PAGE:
Excerpted from San Francisco Chronicle By Megan Cassidy

Nearly 1,000 men and women in California prisons overdosed last year and required emergency medical attention in what officials acknowledge is part of an alarming spike in opioid use by those behind bars, according to records obtained by The Chronicle.

The number of inmates treated for drug or alcohol overdoses jumped from 469 to 997 from 2015 to 2018 — a 113% increase. While many of the prisoners survived, the most recent data available show drug-related inmate deaths are on the rise, too — from 17 in 2006 to 40 in 2017.

The rise in overdoses comes despite the state pouring millions into technologies designed to block contraband at prison entry points. But as powerful opioids such as fentanyl require smaller doses and become easier to smuggle, these efforts have proved futile in stopping the flow of drugs via visitors, prison employees, the mail and even drones.

“There are so many opportunities, so much money to be made, I don’t think there’s one single answer,” said Jody Lewen, founder of the Prison University Project, which teaches college courses at San Quentin State Prison. If there are human beings going in and out, there are going to be opportunities.”

Total overdoses surged across the California Department of Corrections and Rehabilitation’s 36 institutions, which hold more than 126,000 people. But a review of data provided by California Correctional Health Care Services shows the uptick was especially severe in a handful of places.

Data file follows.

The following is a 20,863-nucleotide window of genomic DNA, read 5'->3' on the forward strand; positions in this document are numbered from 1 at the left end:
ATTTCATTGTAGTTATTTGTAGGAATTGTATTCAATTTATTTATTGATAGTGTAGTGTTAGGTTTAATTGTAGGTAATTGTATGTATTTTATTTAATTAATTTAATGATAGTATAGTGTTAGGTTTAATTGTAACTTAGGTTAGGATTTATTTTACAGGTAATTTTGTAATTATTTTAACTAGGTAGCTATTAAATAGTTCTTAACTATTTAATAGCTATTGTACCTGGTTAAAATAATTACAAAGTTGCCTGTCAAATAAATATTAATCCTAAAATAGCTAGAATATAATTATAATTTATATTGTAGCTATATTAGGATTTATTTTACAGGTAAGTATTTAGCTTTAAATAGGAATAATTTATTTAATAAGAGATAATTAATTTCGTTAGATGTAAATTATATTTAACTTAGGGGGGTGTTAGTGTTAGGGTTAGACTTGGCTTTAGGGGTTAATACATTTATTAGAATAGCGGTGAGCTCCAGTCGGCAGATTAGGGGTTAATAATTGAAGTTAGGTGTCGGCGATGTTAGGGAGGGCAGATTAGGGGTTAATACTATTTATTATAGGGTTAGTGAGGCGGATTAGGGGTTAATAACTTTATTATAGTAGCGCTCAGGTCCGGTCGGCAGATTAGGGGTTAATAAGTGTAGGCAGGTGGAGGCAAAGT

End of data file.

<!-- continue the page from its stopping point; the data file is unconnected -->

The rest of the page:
Incidents at San Quentin and Solano state prisons remained steady from 2017 to 2018, with 12 and eight overdoses each year, respectively. Meanwhile, Salinas Valley State Prison saw overdoses jump from 42 in 2017 to 100 last year; and at Richard J. Donovan Correctional Facility, a lockup in San Diego County, they ballooned from 32 to 83 over the same period.

“As is the case in society as a whole, California state prisons have experienced an unfortunate increase in drug overdoses and hospitalizations due to opioids in recent years,” corrections spokeswoman Vicky Waters said in a statement.

Prisons and their health care system are “committed to addressing this issue and are taking proactive steps to both reduce the introduction of contraband into our facilities and to provide increased treatment options for inmates with substance abuse disorders,” she said.

The trend in California’s prisons reflects the nationwide opioid epidemic. In 2017, 47,600 people died of opioid overdoses, compared with 42,249 in 2016, according to the Centers for Disease Control and Prevention.

In 2017, then-Gov. Jerry Brown funneled $15.3 million into a three-year program to curb smuggling. Last year’s budget included $9.1 million for a comprehensive interdiction pilot program at the California Substance Abuse Treatment Facility and State Prison in Corcoran (Kings County).

Efforts to block the infiltration of drugs in California prisons have included parcel scanners, low-dose, full-body scanners, metal detectors and drug-sniffing dogs, in addition to expanded rehabilitation services and addiction treatments. But drug-screening policies aren’t uniformly enforced on employees and visitors systemwide, and loopholes exist, said Joe Baumann, a recently retired corrections officer and former finance chairman of the guard’s union.

Dogs aren’t used 24 hours a day, and even low-dose scanners can’t detect drugs hidden in an orifice, said Baumann, who still consults for the union.